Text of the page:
Designer Profile: Christopher Sanders

The Texan architect is acclaimed for paying homage to the surrounding sites of his striking residential structures

Living room, exterior, kitchen
(Image credit: Christopher Sanders/Sanders Architecture)

From an early age, Christopher Sanders has had a deep passion and love of the land. With his family’s roots in a natural resource-based economy, it is no surprise that sustainability stands at the forefront of his architectural creations. 

'Our design process leads to realization of spaces that address our clients’ programmatic goals and are responsive to the site context by incorporating locally sourced materials, natural light, and controlled interior-exterior connections,' says Sanders when asked about his design aesthetic. When you put the natural landscape first in man-made structures, you transcend time; and this is a goal for Sanders, rather than obsessing with styles and interior design trends.

Sanders grew up in Lufkin, Texas, in the heart of the Piney Woods. Time spent camping, canoeing, hunting, and fishing is when he began to appreciate nature and to understand humankind's effect on the environment. Captured by the beauty of Mother Earth, with each project through his firm Sanders Architecture, he looks for creative design solutions to integrate living spaces without disturbing the natural elements.

Here, we question Christopher about his work, past, present and future.

What is your design process?

Christopher Sanders

(Image credit: Christopher Sanders/Sanders Architecture)

'Our designs solutions arise from an understanding of the project site and our clients’ goals. We begin the process by carefully listening to our clients and becoming very familiar with the site and its unique characteristics. We allow for ample time for discussion amongst our team, and with our clients, and for development and iteration of ideas.'

Where does your inspiration come from?

lawn, brick walls, pool

(Image credit: Christopher Sanders/Sanders Architecture)

Where Does Your Inspiration Come From?

Travel and new experiences are influential, but simple observations in day-to-day life are most informative and inspirational. Paying attention to the environment around us every day provides so many lessons. Most of our work is local to central Texas, so these local lessons and observations continue to evolve and influence our design practice.

What is your process when approaching a new project? 

Wooden bench, tiled pool, glass walls

(Image credit: Christopher Sanders/Sanders Architecture)

'Beginning a new project means balancing rigor and creativity – often too opposing forces. We start with establishing a design schedule that we use to manage our design time and to coordinate milestones with our sub-consultants and clients.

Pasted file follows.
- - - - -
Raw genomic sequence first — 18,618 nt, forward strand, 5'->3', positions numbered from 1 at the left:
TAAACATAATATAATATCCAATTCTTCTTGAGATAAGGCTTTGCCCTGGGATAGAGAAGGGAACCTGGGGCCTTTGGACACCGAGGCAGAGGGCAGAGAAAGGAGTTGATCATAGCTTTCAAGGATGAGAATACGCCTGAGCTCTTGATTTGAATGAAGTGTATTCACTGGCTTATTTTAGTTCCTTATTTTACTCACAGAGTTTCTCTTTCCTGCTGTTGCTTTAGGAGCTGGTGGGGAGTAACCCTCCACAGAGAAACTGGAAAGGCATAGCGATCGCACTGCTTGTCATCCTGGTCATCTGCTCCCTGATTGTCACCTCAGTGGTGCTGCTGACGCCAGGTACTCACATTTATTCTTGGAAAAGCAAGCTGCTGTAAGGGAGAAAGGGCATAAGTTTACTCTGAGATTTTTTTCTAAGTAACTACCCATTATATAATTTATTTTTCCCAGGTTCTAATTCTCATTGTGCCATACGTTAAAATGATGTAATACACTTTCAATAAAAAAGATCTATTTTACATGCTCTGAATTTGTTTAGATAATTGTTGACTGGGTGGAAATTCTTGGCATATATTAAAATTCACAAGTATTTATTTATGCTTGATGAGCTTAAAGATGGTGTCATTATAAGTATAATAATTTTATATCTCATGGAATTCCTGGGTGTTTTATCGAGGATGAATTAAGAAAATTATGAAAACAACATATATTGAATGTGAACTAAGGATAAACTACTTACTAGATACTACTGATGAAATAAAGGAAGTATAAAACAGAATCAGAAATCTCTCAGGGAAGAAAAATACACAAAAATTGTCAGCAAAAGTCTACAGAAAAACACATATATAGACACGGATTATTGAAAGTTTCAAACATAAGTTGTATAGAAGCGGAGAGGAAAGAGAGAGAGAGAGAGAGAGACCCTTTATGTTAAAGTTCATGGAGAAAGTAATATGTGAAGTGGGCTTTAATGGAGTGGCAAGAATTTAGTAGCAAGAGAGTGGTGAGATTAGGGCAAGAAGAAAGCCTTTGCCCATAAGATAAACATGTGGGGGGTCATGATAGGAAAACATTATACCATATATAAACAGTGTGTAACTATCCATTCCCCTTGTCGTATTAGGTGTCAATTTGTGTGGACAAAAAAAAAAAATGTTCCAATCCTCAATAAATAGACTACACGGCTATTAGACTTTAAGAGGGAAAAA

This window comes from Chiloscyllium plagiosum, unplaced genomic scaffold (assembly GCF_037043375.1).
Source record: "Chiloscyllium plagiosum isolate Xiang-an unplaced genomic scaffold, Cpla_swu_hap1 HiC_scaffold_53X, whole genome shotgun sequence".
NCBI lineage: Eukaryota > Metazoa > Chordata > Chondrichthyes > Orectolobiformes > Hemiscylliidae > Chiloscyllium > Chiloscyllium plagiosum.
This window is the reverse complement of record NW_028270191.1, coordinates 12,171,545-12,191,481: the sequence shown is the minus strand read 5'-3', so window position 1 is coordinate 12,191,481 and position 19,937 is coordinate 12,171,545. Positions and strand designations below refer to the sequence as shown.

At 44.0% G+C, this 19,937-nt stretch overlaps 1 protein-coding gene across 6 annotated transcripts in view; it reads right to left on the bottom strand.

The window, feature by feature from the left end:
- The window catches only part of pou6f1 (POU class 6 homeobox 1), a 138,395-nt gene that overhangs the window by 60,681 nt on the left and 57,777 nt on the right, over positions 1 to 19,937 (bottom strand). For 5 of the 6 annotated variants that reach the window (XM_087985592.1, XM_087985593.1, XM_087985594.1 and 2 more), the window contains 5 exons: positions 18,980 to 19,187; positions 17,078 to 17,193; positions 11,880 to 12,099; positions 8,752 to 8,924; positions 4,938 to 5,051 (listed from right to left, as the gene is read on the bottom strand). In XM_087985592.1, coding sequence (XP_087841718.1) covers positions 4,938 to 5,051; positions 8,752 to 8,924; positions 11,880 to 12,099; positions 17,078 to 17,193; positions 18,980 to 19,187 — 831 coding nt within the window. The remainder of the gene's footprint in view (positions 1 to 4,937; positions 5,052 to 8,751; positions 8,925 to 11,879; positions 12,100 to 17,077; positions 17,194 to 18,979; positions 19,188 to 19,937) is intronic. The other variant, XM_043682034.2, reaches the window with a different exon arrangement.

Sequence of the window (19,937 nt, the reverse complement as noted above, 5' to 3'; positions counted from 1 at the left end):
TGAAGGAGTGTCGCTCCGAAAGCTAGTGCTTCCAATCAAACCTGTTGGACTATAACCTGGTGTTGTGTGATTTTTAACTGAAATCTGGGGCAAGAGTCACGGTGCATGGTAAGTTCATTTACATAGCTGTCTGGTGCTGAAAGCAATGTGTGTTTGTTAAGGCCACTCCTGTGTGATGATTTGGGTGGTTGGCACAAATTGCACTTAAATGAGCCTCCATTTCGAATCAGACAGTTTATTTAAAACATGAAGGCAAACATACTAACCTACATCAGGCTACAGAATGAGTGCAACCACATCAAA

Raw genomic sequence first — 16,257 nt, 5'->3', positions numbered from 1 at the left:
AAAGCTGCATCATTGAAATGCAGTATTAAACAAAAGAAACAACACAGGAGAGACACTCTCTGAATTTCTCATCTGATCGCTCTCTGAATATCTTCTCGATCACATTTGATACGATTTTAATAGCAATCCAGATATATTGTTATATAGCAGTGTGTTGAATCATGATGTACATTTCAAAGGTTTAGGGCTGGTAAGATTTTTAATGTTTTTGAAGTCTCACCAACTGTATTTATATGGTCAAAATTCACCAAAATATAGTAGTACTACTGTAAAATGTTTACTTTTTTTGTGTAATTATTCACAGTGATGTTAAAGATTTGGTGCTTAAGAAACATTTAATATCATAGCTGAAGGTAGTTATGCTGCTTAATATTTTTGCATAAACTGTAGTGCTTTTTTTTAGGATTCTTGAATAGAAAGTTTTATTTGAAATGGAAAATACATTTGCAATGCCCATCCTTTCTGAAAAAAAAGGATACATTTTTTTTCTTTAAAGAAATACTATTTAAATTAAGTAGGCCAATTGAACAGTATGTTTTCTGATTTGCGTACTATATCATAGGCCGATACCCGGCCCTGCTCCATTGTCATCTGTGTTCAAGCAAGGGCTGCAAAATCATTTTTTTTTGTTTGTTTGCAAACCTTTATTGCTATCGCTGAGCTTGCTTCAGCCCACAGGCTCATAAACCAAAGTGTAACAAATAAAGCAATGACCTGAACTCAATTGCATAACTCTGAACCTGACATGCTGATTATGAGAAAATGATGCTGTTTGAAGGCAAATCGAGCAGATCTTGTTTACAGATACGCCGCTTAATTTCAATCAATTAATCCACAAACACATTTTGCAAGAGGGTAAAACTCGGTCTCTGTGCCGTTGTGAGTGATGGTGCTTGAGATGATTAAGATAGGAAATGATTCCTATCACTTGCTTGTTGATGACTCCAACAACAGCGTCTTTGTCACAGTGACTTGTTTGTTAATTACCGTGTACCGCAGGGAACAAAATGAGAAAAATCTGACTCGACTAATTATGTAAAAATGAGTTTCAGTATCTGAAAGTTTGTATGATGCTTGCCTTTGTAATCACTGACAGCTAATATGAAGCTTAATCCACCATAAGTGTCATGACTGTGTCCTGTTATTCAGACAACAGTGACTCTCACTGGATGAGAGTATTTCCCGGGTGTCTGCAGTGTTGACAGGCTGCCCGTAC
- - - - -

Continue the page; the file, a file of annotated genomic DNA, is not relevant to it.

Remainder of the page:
'I’m the type of person who needs to clean his desk and work environment to get into the right headspace for creativity. Building a schedule is part of this organization. The schedule allows for time to listen, observe, and immerse ourselves in the project, while also setting a professional framework for our interactions and progress with our clients.'

What advice would you give your younger self?

Stone wall, metal roof, fireplace

(Image credit: Christopher Sanders/Sanders Architecture)

'Don’t try to do it all. Take risks with bringing-on the right people to help build and shape your practice. Architecture requires wearing so many hats, and not all of them can possibly fit one person.'

Stone floor, pool

(Image credit: Christopher Sanders/Sanders Architecture)

What’s on the horizon for you and your firm?

Kitchen island, black backsplash, wooden cabinets

(Image credit: Christopher Sanders/Sanders Architecture)

'I’ve recently formed a partnership with three architects who have worked at the firm for years. The four of us are looking to the future to build and evolve around the four principals. More to come on that front. 

'Among other projects, we are working with a long-time client to design the first phase of a net-zero community in SW Austin. Ambitious design and sustainability goals are front-and-center with this project.'

Stone fireplace, black framed windows, orange lampshades

(Image credit: Christopher Sanders/Sanders Architecture)

Christopher Sanders / Sanders Architecture

Lucy Searle
Content Director

Lucy Searle has written about interiors, property and gardens since 1990, working her way around the interiors departments of women's magazines before switching to interiors-only titles in the mid-nineties. She was Associate Editor on Ideal Home, and Launch Editor of 4Homes magazine, before moving into digital in 2007, launching Channel 4's flagship website, In 2018, Lucy took on the role of Global Editor in Chief for, taking the site from a small magazine add-on to a global success. She was asked to repeat that success at Homes & Gardens, where she also took on the editorship of the magazine. Today, Lucy works as Content Director across Homes & Gardens, Woman & Home, Ideal Home and Real Homes.